In this time of dizzying challenges and opportunities for the addiction treatment and prevention communities, Andrea G. Barthwell, MD, knows that little will be accomplished by continuing to tell the various sectors of the field what they want to hear. Bringing order to the issues that cross multiple disciplines might mean ruffling some feathers now and then, for the overall good of the industry and the individuals it serves.
Witness these statements from Barthwell in a recent interview with Addiction Professional, serving as a preview of some of the content in the longtime field leader's Aug. 24 morning plenary session at the National Conference on Addiction Disorders (NCAD) in St. Louis:
On the stubborn divide between advocates of drug-free and medication-assisted approaches to treatment: “We can't have an expectation that medication-assisted treatment will bring in comprehensive care if in turn in our practices we deny medication for someone who needs it.”
On the opportunities associated with expanded insurance payment for services as a result of the Affordable Care Act's (ACA's) implementation: “Our survival as an industry depends on delivering recovery outcomes to payers—we can't be revolving doors.”
Barthwell's presentation at NCAD is titled “Sorting Through the Chaos of Emerging Trends in SUD Care to Bring Fields Together.” Her own background as a practicing addiction medicine specialist, a researcher, and a high-level government official (she is a former deputy director for demand reduction at the Office of National Drug Control Policy) gives her a focused perspective on what will be needed to unify sectors that often work at cross-purposes.
She also will draw from her most recent experience as director of the Two Dreams treatment facilities in Chicago and the Outer Banks region of North Carolina; she calls Two Dreams her “laboratory” for being able to execute her ideas about effective treatment.
Two Dreams has experienced a business-level transformation that reflects prevailing trends in the field. Just two years ago, its entire payment base came from self-pay arrangements, with scholarships available to some patients who could not finance their treatment. Now about 60% of the organization's revenues are derived from insurance.
“We are aggressively helping people manage their insurance benefits now,” says Barthwell. She believes that treatment organizations that can capably offer intensive outpatient and outpatient levels of care will excel in the new payment environment, but she adds that it will be important not to create siloed categories of service. “It is important not to lose sight of the ASAM criteria and the ability to move up or down levels of care,” she says.
Barthwell adds that while treatment organizations need to gear up internally to be able to serve an expected influx of insured patients, they must at the same time maintain a monitoring role regarding the practices of insurance companies that fly in the face of parity mandates. “We're looking for [the National Association of Addiction Treatment Providers] and others to capture information about denials,” Barthwell says. “As a field we need to be vigilant about denials.”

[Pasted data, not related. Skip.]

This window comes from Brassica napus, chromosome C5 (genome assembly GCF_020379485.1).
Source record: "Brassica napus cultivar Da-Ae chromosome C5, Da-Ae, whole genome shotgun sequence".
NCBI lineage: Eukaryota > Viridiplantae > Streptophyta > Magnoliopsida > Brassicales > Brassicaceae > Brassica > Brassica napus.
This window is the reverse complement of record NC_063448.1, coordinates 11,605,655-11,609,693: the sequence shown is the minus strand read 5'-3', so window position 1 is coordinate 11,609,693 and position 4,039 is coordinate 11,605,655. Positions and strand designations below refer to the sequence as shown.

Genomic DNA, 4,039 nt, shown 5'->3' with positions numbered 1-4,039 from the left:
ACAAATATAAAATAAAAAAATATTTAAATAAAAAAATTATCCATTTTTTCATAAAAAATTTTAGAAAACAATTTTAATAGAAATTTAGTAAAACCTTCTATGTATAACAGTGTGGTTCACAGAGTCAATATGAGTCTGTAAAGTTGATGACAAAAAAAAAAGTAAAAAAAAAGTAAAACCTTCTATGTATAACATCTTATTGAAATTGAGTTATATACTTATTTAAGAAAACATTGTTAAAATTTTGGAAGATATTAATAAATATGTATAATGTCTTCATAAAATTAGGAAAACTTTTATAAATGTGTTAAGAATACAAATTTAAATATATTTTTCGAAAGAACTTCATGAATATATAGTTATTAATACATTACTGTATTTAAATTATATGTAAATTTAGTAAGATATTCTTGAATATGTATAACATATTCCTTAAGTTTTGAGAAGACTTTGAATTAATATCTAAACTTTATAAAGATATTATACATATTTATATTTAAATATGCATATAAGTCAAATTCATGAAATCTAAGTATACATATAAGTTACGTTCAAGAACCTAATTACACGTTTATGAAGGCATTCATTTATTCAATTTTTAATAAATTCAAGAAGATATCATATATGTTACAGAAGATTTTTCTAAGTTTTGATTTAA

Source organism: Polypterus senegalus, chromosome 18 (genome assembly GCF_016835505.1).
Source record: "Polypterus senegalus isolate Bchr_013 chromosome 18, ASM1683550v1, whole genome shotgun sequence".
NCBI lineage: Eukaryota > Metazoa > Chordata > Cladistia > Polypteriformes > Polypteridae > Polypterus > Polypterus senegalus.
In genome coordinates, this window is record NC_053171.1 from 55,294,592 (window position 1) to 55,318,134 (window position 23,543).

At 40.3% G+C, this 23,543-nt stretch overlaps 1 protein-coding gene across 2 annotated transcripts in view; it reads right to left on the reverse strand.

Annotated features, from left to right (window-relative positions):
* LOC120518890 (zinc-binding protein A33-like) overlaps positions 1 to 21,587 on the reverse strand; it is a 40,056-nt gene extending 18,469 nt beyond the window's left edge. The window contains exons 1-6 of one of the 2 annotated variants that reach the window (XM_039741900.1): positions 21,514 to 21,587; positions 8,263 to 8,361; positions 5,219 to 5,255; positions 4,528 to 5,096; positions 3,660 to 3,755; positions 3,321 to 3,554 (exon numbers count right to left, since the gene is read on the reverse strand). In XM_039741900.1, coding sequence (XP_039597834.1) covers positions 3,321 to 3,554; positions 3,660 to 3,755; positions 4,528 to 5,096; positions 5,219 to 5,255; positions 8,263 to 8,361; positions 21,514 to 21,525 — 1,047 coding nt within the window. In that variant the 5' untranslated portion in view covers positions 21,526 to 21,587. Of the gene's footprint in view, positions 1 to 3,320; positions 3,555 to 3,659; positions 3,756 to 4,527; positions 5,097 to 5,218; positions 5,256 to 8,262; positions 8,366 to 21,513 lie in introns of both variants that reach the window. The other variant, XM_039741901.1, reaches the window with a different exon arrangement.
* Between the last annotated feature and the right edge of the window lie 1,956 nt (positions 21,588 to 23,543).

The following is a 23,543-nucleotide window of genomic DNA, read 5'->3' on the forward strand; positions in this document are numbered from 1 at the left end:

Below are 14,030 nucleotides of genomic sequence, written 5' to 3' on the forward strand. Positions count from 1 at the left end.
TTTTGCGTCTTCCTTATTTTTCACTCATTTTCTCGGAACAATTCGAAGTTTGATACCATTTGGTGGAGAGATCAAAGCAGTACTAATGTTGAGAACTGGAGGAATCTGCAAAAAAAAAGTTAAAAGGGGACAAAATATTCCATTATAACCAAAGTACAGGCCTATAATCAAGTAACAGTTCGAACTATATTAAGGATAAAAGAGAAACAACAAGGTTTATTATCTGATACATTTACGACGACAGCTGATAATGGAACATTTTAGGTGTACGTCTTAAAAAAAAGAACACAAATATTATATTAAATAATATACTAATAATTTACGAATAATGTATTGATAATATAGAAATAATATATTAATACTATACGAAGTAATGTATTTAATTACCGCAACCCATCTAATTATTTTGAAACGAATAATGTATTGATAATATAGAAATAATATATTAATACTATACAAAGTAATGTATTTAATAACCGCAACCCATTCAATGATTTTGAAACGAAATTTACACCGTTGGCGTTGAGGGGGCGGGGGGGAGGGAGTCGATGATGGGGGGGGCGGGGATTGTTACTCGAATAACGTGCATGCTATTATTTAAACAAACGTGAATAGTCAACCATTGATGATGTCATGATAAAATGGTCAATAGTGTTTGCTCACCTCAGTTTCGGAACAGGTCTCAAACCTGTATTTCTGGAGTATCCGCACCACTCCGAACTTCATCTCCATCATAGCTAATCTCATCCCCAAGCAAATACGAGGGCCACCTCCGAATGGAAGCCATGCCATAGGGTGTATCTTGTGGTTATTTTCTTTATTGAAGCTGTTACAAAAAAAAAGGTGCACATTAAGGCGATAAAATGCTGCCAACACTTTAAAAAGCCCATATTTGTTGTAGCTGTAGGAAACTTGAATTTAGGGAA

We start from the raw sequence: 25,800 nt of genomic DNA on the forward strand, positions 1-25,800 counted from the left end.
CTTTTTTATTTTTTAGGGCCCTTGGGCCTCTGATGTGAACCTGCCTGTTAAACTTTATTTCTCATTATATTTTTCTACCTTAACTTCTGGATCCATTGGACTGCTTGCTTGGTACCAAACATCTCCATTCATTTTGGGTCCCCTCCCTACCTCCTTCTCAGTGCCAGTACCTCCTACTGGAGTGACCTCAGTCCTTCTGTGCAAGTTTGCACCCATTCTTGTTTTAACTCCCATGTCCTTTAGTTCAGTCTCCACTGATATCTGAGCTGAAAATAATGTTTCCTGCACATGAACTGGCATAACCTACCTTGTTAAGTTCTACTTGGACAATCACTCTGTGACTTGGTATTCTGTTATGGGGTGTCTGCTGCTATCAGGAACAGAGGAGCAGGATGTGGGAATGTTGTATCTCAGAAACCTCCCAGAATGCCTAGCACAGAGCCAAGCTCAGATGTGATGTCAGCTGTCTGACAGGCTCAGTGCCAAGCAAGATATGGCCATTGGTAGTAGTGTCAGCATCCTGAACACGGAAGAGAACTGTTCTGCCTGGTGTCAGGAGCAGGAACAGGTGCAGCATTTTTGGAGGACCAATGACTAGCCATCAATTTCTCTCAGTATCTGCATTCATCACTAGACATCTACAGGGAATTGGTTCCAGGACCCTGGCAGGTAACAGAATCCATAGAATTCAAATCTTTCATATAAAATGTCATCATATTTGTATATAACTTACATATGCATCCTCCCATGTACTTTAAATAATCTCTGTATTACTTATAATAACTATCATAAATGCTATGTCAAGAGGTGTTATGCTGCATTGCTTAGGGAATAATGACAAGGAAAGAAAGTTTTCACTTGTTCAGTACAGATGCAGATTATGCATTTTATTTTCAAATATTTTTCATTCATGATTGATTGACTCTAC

Providers also need to be aware of clauses in insurance contracts that often require patients to self-manage symptoms during a waiting period before they can access services under their policy. “We need to be sensitive that some patients will need something sooner than what their policy allows,” says Barthwell. “Interim services are needed more.”
She expects to deliver insights from her understanding of the provisions of the ACA to her plenary presentation at the Aug. 22-26 NCAD meeting, sponsored by the publishers of Addiction Professional and Behavioral Healthcare. “I may be one of the only people who have read all of the darn thing,” she says of the law.
Barthwell sees the heightened public and media attention to addiction issues, particularly the spike in opioid dependence and overdose deaths, as offering a significant opportunity for the treatment community. She believes it could create, for example, some momentum toward easing the 100-patient limit that applies to individual prescribers of buprenorphine for the treatment of opioid addiction.
Of course, such suggestions bring to light other divisions within the field, as evidenced recently when a white paper from the American Association for the Treatment of Opioid Dependence (AATOD; generally representing facilities that exclusively or primarily use methadone as their medication-assisted approach) stated that more needs to be learned about the treatment offered in physician practices before action on the patient limit is considered.
On the broader issue of the role of medication-assisted treatment, Barthwell believes this is one of the topics for which there is a critical need to bridge the divide in interests. “We need to unify the field and keep talking,” she says.
That means facing up to some difficult truths, she believes. “Most patients who go on medication do at least as well as what is seen with 12-Step facilitation, even if they go on medication alone,” Barthwell says. “That is a hard pill for many of us to swallow.”
Still, she adds that medication treatment without comprehensive support clearly does not represent the ideal path toward long-term recovery. She also says that the definition of “prescriber” likely will be expanded as medication-assisted treatment evolves. “Prescribers will not just be doctors, in the next iteration,” she says.